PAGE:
Claudius, Emperor of Ethiopia. Confessio fidei Claudii regis Æthiopæ, cum notis et versione Latina Jobi Ludolfi ... Londini: Apud Thomam Roycroft ..., 1661.
Gelawdewos, rendered Claudius in Latin, ruled as Emperor of Ethiopia from 1540 to 1559, a period of increasing interest in the country on the part of European missionaries. Having endured the machinations of João Bermudes, a Portuguese priest who in Europe claimed to be the Patriarch of Ethiopia and in Ethiopia claimed to be the Patriarch of Alexandria, Gelawdewos received two Jesuit missions in the 1550s. In response to the arguments presented by these missions, Gelawdewos wrote this confession of his faith. The work defends the Miaphysitism—the belief that Christ was fully divine and fully human in one nature, rather than one divine person and one human person in two natures—that was the position of the Ethiopian Orthodox Tewahedo Church. The Fisher’s copy of Hiob Ludolf’s Latin translation of the Confessio fidei is bound together with the Ge‘ez-Latin lexicon compiled by Ludolf and Abba Gorgoryos.
José Pereira de Santa Anna. Os dous Atlantes da Ethiopia Santo Elesbaõ, emperador XLVII. da Abessina, advogado dos perigos do mar, e Santa Ifigenia, princeza da Nubia, advogada dos incendios dos edificios, ambos Carmelitas. Lisboa: A. P. Galram, 1735-38.
José Pereira de Santa Anna. Sermaõ dos santos pretos Carmelitas Elesbaõ, emperador da Abessina e Ifigenia, princeza da Nubia que na solemne festa da Collocac, am das suas sagradas imagens, celebrada na Igreja do Real Convento de Nossa Senhora do Carmo de Lisboa Occidental, em a primeira oitava da Pascoa, estando o Santissimo Sacramento exposto. Lisboa: A. P. Galram, 1735.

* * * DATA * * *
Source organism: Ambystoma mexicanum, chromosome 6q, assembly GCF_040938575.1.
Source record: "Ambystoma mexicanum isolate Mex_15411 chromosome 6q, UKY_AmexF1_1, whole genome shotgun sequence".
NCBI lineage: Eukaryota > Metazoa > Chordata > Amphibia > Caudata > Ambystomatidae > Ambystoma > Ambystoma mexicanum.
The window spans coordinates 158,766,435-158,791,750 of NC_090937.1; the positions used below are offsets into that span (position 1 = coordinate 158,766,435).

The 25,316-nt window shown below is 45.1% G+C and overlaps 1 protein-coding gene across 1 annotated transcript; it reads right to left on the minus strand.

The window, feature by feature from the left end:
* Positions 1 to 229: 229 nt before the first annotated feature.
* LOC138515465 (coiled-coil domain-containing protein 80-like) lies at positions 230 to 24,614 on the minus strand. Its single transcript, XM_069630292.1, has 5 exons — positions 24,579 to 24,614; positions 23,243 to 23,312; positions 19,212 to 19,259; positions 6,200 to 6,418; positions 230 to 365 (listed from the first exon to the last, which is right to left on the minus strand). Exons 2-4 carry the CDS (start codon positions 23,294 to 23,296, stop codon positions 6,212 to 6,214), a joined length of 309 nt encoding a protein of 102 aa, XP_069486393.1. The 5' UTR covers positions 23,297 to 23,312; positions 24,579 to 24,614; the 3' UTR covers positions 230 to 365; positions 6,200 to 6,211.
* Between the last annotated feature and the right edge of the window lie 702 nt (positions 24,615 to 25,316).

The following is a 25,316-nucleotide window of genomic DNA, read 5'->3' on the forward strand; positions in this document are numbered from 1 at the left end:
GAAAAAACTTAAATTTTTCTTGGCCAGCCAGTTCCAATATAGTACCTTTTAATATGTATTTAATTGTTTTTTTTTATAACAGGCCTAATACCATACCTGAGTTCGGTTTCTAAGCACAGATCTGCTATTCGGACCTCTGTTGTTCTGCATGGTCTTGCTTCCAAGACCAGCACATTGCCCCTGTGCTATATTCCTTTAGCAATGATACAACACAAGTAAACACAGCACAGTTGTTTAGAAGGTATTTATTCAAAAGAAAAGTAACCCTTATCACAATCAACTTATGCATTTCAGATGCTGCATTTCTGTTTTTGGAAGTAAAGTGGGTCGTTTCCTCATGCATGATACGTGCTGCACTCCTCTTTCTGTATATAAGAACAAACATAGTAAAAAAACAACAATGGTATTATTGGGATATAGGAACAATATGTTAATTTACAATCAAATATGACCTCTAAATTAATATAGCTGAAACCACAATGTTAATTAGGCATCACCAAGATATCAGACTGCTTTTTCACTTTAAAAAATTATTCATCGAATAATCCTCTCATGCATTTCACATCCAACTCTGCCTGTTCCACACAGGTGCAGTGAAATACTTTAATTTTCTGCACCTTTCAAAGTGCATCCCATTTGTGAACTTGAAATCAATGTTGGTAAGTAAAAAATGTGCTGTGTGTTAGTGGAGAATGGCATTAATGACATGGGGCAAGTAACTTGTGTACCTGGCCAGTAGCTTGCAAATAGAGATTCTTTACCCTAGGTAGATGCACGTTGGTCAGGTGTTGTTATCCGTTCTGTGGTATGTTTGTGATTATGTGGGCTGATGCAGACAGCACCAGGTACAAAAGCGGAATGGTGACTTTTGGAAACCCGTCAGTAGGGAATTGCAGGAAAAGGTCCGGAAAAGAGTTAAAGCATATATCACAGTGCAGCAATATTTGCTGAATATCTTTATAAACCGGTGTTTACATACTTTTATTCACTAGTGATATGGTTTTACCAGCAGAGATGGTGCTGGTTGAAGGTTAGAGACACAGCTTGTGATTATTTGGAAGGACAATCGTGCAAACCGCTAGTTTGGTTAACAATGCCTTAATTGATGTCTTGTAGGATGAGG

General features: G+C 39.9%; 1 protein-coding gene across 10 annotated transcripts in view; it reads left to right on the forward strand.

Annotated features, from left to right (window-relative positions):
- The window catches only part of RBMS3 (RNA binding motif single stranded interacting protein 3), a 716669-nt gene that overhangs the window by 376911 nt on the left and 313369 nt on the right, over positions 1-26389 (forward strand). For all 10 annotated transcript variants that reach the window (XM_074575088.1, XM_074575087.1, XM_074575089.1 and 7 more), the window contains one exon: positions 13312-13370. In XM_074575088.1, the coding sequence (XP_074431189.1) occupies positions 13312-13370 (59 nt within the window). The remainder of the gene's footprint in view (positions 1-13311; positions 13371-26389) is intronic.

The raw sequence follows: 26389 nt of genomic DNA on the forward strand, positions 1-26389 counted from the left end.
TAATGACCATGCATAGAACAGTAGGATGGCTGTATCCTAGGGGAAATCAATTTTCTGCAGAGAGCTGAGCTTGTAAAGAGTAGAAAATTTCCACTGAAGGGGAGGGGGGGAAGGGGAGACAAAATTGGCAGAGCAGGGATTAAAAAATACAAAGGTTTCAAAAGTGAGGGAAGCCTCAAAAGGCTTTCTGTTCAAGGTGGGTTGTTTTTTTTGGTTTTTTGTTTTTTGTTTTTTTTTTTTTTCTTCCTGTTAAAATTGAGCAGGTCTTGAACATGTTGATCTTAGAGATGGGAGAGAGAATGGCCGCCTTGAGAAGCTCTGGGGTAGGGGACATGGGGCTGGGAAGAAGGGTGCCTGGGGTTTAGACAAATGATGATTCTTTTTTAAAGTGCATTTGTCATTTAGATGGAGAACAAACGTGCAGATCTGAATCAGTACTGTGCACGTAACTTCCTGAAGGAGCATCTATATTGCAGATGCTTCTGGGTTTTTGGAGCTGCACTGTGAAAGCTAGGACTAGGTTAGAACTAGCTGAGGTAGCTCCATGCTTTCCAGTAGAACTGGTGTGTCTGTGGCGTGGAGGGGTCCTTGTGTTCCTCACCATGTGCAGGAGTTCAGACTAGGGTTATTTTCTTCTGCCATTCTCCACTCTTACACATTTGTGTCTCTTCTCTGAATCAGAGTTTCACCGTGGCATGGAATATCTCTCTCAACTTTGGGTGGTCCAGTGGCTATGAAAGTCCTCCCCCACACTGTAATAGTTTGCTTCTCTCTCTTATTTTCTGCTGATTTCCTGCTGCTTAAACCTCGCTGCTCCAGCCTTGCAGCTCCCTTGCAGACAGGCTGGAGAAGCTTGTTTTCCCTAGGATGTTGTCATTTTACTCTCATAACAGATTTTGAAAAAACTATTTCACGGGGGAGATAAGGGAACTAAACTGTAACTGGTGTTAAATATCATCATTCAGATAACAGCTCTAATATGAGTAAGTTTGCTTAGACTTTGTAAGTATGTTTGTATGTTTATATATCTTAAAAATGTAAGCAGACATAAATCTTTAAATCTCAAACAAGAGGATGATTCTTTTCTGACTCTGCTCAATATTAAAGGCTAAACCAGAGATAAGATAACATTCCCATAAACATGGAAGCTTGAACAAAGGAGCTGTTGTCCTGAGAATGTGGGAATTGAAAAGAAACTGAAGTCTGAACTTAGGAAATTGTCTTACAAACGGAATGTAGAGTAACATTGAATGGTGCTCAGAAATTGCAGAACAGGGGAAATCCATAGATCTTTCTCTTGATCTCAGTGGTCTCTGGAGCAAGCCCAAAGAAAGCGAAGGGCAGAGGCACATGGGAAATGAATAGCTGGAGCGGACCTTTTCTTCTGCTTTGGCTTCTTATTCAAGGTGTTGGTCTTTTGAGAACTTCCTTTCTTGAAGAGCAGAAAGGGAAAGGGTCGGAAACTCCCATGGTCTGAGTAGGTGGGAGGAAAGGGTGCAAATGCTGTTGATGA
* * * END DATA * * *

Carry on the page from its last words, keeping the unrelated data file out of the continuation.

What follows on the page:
José Pereira de Santana, who was born in Rio de Janeiro, Brazil, in 1696, joined the Carmelite Order at a young age and, having shown scholarly talent, was sent to study at the University of Coimbra in Portugal. He was appointed to the Chair of Theology at the same university in 1725. In 1735-1738 he published this two-volume hagiography of two Ethiopian saints, Saint Elesbaan and Saint Ephigenia. Saint Elesbaan, also known by the name Kaleb, was a sixth-century king of the powerful state of Aksum, located in modern-day Ethiopia and Eritrea. On hearing that Dhu Nuwas, a Jewish king of Himyar, was persecuting his Christian subjects, Kaleb invaded the Himyarite lands and (briefly) established Aksumite control over them. Saint Ephigenia, on the other hand, is largely a figure of legend. She was believed to have been a virgin converted to Christianity by Saint Matthew the Apostle and then martyred as a result of her refusal to marry one Hirtacus, who had succeeded Ephigenia’s father as ruler of Ethiopia. In his hagiography, Santana presents these two figures as exemplars of African Christianity, while also reimagining them both as members of the Carmelite Order. More specifically, he presents Saint Elesbaan as a symbol of Christianity’s triumph over Judaism, and Saint Ephigenia as a model for the conversion of Black enslaved people in the Americas. Shortly after the publication of Santana’s work, a Venerable Brotherhood of Saint Elesbaan and Saint Ephigenia was indeed established in Rio de Janeiro by former enslaved people from various parts of Africa. The Fisher’s copy of Santana’s hagiography is bound together with a copy of a sermon on the two saints delivered in Lisbon in 1735.